Jack and Jill: In Iowa, there’s a social conservative pledge called “The Marriage Vow – A Declaration of Dependence upon Marriage and Family” that is anti-abortion, anti-same sex marriage, anti-divorce etc etc that GOP candidates are being urged to sign. (It includes:)
Slavery had a disastrous impact on African-American families, yet sadly a child born into slavery in 1860 was more likely to be raised by his mother and father in a two-parent household than was an African-American baby born after the election of the USA’s first African-American President.
Given that families were broken up regularly for sales during slavery and that rape by masters was pretty common, this could not be more offensive … When will Republicans inquire with actual Black people whether or not we’re ok with invoking slavery to score cheap political points? It has to stop….
The UK Independent: The ocean views are stunning, but it’s the tragic past of Ghana’s rugged coast that is also drawing in visitors, thanks in part to America’s first black president.
Perched on the windswept edge of West Africa, the imposing whitewashed former slave trading fort known as Cape Coast Castle has seen a steady increase in visitors since US President Barack Obama and his family toured here in 2009.
The dark dungeons where untold numbers of people were kept before being shipped off as slaves serve as stark reminders of the brutality they endured – a point of view perhaps too often overlooked in the Western world.
….Obama, whose wife Michelle traces her ancestry to slaves, chose Ghana for his first visit to sub-Saharan Africa as president in July 2009, and he and his family made sure to stop at Cape Coast Castle … A tour of the fort was “a moving moment”, Obama said then.
He added that “there is a special sense that on one hand this place was a place of profound sadness, on the other hand it is where the journey of much of African-American experience began.”
“Following President Obama’s visit we are seeing a consistent increase in international arrivals,” deputy Tourism Minister Kobby Akyeampong told AFP. Current arrivals are averaging 748,000 per year from 587,000 two years before and the aim is to hit a million thanks in part to the so-called “Obama effect”.
‘How did the University of Virginia come to publish a version of Lincoln’s inaugural speech that cut crucial words on slavery?’
Matt Seaton (The UK Guardian): ….I was preparing for publication Eric Foner’s article on the 150th anniversary of Abraham Lincoln’s inauguration speech … I went searching for a transcript of the speech to link to. The results of a Google search took me to the site of the University of Virginia’s Miller Centre of Public Affairs; reckoning this a prestigious institution at a public university (founded by Thomas Jefferson, no less), I assumed this would be a reliable link to use …
Then I reached the passage quoted by Eric’s piece, where Lincoln flatly states: “One section of our country believes slavery is right, and ought to be extended, while the other believes it is wrong, and ought not to be extended. This is the only substantial dispute.”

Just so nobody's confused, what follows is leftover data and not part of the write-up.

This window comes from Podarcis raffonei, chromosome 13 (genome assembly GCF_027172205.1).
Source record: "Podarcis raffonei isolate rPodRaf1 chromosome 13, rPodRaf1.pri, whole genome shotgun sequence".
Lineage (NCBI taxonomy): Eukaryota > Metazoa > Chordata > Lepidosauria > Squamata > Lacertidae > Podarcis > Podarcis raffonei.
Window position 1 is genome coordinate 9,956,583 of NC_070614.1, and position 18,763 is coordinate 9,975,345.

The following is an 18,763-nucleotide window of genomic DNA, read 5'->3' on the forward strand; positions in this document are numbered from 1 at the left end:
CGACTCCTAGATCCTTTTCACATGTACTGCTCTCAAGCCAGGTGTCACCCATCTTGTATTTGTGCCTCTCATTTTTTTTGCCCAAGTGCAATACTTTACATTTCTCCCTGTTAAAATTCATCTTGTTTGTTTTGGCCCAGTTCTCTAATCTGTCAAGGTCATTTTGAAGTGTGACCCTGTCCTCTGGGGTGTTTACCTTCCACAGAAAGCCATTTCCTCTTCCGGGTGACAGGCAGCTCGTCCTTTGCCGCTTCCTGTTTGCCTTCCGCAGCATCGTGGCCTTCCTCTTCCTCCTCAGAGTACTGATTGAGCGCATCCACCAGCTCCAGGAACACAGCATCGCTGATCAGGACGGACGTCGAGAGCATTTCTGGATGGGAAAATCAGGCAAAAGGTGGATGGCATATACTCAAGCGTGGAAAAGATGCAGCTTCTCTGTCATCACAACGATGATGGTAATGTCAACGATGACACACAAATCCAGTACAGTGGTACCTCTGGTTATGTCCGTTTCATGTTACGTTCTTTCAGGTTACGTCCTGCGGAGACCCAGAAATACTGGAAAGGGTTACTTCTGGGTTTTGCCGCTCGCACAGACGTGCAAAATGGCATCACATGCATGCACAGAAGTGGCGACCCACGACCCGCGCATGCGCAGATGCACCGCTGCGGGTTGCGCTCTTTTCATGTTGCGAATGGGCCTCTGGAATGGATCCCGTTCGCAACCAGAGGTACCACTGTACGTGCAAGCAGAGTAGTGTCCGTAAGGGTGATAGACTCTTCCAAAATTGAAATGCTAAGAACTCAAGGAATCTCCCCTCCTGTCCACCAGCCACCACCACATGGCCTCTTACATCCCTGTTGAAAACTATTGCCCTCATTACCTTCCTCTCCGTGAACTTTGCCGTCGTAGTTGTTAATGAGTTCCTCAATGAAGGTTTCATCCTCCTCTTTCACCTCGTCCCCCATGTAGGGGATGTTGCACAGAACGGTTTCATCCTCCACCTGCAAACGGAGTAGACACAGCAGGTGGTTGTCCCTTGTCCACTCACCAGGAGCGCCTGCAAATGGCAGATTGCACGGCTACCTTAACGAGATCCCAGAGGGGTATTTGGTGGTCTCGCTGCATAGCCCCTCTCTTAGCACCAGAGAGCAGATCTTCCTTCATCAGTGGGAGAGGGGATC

…I searched the transcript on the Miller Centre site for this sentence but could not find it…. I sent off an email to the Miller Centre staff, alerting them to the fact that they were publishing a misleading, redacted version of Lincoln’s address; and outlining my interpretation that it looked as though the speech had been cut to remove references to slavery… I received an immediate reply; and within an hour, the webpage had been amended and the full text restored.
Since then, I’ve done a full comparison of the cached version of the page and the amended one; at the foot of this article run all the passages that had been omitted from the original…
…the sum of the redactions appeared to have two key effects: first, of toning down or removing entirely Lincoln’s strong assertions of the legitimate authority of the Union before and above the Constitution; and second, as said, of shifting the emphasis away from slavery as the key point of dispute between North and South and towards differences over the precedence and prerogative of individual states v the Union in law-making and enforcement. It is difficult not to see a neo-Confederate agenda in this editing.
It is possible that the erroneous version of Lincoln’s address was published by accident or carelessness. But the alacrity with which a correction was made suggests that Miller Centre executives realised the potential damage to the institution’s reputation of hosting what might appear to be a politically tendentious, “doctored” version of the address.
Having had a polite note from them, thanking me for pointing out the error and confirming the correction, I wrote back saying I was considering writing about it and seeking their comment on several questions (see the questions here)
In contrast to the almost instantaneous earlier response, as yet, I have received no reply to these questions. So the Miller Centre would seem to wish to make no further comment. But given that its online database of the Scripps Library purports to be a vital resource for scholars of public policy, US government and presidential history, I certainly hope they are running some checks.